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If Christ's intent in the Incarnation is to share with thinking creatures the self-aware love and joy of the Trinity, the purpose of the sacrament of the Eucharist is to recreate that sharing in our daily lives. The healing and recommitment that the Eucharist both signifies and causes is the way that the effects of the Incarnation are spread out in space and time to all of us every day.

The Eucharist, for Aquinas, is where everything comes together: the essential mystery of God, the happy self-awareness of God as described by the Trinity, the joining of this to a human being in the Incarnation, and the chance for reasoning creatures to enjoy this happiness as well, with the healing and recommitment of the grace of the sacrament as the means.


How does this happen? In a simple act of healing presence. Most all good things in life involve the presence of something beloved. It's great to love Mozart, but it's even better to actually hear him performed; it's great to love your kids or your friends or your spouse but even better to have them right before you. When we react to great art, we react to the truth of the work as well as to the presence of the artist. Is Mozart really present when his music is performed? Not physically, but something of him certainly is, just as there is something of Michelangelo in his sculpture the Pieta or in the ceiling of the Sistine Chapel, and just as the presence of those who have lived well outlasts their earthly lives in the ones they have touched, in a way that is so much more than "symbolic."


According to Aquinas, the act of consecration in the Mass brings about the actual presence of Christ. As Brian Davies says in his book The Thought of Thomas Aquinas (p. 373), "Anyone reading through the discussion of the Eucharist in the tertia pars of the Summa theologiae ought to see without much difficulty that Aquinas thinks of himself as talking about something which defies understanding. The Eucharist, for him, is a mystery in precisely the sense that God is a mystery—for the Eucharist, for him, is the presence of God." And the mysterious presence of the vulnerable Lamb of God is the thing that triggers our healing.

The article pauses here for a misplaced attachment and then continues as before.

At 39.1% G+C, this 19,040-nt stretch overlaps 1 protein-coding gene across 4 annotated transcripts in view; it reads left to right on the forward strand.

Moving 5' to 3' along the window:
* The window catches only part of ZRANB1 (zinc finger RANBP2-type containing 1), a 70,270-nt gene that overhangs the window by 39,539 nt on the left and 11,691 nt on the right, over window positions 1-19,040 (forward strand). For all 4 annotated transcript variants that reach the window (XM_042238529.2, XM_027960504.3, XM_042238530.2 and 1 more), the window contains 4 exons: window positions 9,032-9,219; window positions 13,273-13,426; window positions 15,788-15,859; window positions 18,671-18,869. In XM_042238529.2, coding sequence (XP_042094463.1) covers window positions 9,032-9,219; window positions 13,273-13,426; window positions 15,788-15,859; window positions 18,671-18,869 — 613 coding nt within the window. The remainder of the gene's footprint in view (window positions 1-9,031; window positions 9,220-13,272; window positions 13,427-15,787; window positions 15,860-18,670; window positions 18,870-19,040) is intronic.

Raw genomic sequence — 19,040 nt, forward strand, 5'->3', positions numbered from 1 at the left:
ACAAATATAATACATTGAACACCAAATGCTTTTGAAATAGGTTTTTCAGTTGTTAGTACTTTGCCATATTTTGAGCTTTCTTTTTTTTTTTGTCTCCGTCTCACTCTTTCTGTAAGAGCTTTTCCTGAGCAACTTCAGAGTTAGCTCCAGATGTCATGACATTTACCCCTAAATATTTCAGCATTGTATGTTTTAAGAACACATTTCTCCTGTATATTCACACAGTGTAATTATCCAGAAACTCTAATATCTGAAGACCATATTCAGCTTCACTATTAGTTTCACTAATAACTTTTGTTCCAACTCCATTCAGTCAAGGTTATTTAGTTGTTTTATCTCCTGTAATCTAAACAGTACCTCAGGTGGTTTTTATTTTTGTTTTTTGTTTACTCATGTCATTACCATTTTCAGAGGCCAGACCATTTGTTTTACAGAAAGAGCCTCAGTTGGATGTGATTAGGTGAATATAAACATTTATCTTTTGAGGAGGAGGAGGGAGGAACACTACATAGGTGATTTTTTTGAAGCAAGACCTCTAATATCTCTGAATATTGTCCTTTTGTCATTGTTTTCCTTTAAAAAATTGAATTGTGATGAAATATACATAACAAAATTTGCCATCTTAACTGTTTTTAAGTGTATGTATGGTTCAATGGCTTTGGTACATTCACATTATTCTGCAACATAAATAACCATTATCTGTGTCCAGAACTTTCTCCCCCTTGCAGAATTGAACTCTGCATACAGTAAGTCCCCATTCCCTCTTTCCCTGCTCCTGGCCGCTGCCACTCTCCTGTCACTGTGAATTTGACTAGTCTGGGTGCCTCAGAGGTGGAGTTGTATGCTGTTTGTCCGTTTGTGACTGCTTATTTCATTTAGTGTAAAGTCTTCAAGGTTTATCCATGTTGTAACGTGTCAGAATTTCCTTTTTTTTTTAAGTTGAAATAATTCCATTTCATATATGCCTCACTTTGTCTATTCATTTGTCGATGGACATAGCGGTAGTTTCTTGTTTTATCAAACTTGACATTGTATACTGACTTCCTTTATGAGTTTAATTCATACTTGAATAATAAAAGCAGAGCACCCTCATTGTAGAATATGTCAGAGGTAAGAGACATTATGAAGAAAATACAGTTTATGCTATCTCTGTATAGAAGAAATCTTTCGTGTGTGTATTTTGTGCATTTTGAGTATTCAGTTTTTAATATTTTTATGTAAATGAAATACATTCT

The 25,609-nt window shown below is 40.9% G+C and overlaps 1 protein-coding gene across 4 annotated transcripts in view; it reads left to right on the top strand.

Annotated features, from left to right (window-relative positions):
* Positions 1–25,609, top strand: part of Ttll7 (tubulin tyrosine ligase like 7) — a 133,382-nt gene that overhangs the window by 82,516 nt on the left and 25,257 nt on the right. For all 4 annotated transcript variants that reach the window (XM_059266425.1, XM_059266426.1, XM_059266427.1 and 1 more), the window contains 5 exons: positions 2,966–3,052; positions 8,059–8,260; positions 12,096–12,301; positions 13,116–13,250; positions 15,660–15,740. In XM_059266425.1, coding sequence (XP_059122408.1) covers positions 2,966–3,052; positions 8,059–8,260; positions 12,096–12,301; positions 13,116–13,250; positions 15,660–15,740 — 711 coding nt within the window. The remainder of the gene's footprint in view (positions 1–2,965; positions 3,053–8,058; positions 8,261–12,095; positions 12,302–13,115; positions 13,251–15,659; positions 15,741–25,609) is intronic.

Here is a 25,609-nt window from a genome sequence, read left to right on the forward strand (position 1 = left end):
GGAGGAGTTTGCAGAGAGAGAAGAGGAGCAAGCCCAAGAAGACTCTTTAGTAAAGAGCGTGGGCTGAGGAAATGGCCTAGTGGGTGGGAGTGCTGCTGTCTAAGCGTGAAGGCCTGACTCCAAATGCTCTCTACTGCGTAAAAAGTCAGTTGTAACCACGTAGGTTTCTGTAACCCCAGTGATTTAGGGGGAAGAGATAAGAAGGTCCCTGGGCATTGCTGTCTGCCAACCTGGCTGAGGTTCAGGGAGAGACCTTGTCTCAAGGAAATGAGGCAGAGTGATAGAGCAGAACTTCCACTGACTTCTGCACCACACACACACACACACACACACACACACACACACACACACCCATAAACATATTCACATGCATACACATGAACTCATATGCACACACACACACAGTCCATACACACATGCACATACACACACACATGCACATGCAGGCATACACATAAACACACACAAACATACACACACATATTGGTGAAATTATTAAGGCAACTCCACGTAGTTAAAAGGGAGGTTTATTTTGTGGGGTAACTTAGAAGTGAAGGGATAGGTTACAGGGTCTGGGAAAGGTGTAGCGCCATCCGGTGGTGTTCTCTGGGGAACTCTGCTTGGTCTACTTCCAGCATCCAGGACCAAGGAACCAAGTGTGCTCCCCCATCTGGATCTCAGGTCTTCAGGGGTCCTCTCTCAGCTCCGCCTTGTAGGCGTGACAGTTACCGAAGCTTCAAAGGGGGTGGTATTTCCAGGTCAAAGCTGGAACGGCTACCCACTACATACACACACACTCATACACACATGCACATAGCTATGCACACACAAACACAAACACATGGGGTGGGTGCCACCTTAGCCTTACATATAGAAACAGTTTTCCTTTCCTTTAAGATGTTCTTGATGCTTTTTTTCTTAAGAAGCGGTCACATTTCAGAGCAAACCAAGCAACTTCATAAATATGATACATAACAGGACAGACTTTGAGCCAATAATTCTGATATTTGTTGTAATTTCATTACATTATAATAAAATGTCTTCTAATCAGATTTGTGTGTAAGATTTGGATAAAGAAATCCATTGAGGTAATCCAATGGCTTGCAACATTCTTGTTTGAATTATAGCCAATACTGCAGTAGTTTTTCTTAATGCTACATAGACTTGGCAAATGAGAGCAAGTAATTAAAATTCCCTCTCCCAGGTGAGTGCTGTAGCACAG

All this is mystery that defies understanding: the mystery of God, the mystery of consciousness, the mystery of presence, the mystery of a person who is both human and divine, the mystery of the vulnerable Lamp of God opening our hearts to the love of charity, and the mystery that we too may become divine and share in the self-aware love and joy of the Trinity. Fortunately for those of us who want a crack at the divine, the very fact of existence itself also defies understanding, so there you have it. I think of the Eucharist as the daily dose of mystery that helps unfold us and move us towards bliss.

By facing the mystery of existence, the mystery of the self-awareness of God in the Trinity, the human struggle to flourish, the model and grace of Christ to aid that flourishing, and the daily presence of Christ in the Eucharist, we make a claim about the essential nature of life. If we then act accordingly, we can move closer to enjoying the self-aware love and joy of God, which we experience as that mysterious, crack-your-heart-open, ecstatic oneness with life.

This is where we began and this where we end.

to close

We'll close with a quote from Chesterton in his book Saint Thomas Aquinas, p. 91, where he says:

Aquinas declares that "... life is a living story, with a great beginning and a great close; rooted in the primeval joy of God and finding its fruition in the final happiness of humanity."





“Everything that physical food and drink does for our bodily life - sustaining, building up, restoring and gladdening the heart - this sacrament does for our spirit.”
(3a, 79, 1)


”Christ’s presence is “bodily companionship on our pilgrimage.” And “it joins Christ to us in such friendly unity that it is our greatest sign of his love, and the raising of our hope.”
(3a, 75 ,1)

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